Today, learn how to manage change, find new training paradigms, and put forth a “usability first” mindset to promote adoption of Office 365.
For Becky Goodman, Office 365 Team Lead and SharePoint Administrator at a major grocer, getting to Office 365 was only half the battle. Once there, she needed to face the challenge of spearheading sustainable adoption in her organization.
Hear how she cut her teeth on SharePoint 2010 and how she led the charge to promote Office 365 adoption to more than 200,000 users.
In this episode:
Growing up, the first app I ever supported was proprietary. So, for me, learning new stuff is just normal, because proprietary apps are all built in-house. You got to learn the rules, learn how to use them, you got to find holes. And not just that, I’ve also worked across different industries, and there I saw that these organizations have the same problems. It doesn’t matter which industry you’re from, you still have to learn the new items and learn how one company does it versus another.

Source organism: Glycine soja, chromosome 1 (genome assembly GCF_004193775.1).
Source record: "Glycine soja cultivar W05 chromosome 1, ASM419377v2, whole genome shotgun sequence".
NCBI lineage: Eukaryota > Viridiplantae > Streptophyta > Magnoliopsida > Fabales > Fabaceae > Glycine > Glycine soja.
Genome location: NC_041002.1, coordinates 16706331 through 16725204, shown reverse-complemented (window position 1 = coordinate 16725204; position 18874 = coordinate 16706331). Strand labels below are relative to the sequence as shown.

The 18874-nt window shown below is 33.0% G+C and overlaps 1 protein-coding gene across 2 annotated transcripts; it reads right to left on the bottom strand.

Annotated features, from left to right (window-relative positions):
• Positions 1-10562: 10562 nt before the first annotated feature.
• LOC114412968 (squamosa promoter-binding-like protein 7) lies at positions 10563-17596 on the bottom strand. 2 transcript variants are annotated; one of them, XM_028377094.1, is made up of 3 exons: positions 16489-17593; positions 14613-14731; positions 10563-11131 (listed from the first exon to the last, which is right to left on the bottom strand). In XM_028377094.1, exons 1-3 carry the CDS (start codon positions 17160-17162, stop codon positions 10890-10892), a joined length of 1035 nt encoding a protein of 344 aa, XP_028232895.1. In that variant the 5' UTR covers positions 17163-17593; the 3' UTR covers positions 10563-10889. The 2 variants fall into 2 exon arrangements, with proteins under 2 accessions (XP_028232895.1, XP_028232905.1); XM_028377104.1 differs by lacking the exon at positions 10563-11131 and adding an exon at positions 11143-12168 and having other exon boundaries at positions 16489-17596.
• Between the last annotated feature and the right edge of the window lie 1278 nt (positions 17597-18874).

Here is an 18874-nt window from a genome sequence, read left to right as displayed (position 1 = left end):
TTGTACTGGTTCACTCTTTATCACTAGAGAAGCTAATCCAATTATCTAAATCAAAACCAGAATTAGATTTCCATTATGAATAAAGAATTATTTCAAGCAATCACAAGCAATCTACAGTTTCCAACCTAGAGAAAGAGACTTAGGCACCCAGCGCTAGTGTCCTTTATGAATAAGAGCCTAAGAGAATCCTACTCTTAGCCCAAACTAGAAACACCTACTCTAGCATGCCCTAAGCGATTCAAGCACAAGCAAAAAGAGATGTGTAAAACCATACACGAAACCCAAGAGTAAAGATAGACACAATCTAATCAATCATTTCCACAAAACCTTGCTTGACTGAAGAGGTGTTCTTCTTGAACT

With SharePoint, I looked at the 2007, and we ran for the hills because it was pretty bad. So honestly, when I really dove in was with SharePoint 2010. But then, the next company I worked for was standard, which was really tough for me because I had to take a big step back and figure out how to do this stuff. But here’s the crazy part. I was also working on Office 365 then, so I had to gain some experience before moving into the next level of adoption.
The Office 365 journey
Honestly, our community’s fearful of the cloud still. We never even really considered hybrid because again, there was fear. But what’s odd is, we started with the external vendor sharing. We kind of went a different path. They had looked at Box and some other solutions, but back in the day, a lot of people did anonymous connection. It was literally using Office 365 as a portal for the external side.
I had already worked in Office 365 before, so for me it was familiar. I knew there was so much more to do, especially that we were on SharePoint 2010 on-prem, so we had to move off at some point or upgrade. Back then, we were seeing discussions around server structures and the continued support with SharePoint. And then products started to pop into Office 365 which weren’t available for on-prem.
There were always complaints about mobility, about not being able to get stuff off the network. And honestly, I’ve always been one of those who want my user to have the best experience. So, my focus has always been usability. I know there are plenty of people in IT who are hardcore focused on security and locking things down, but there’s not a lot of focus on the usability side.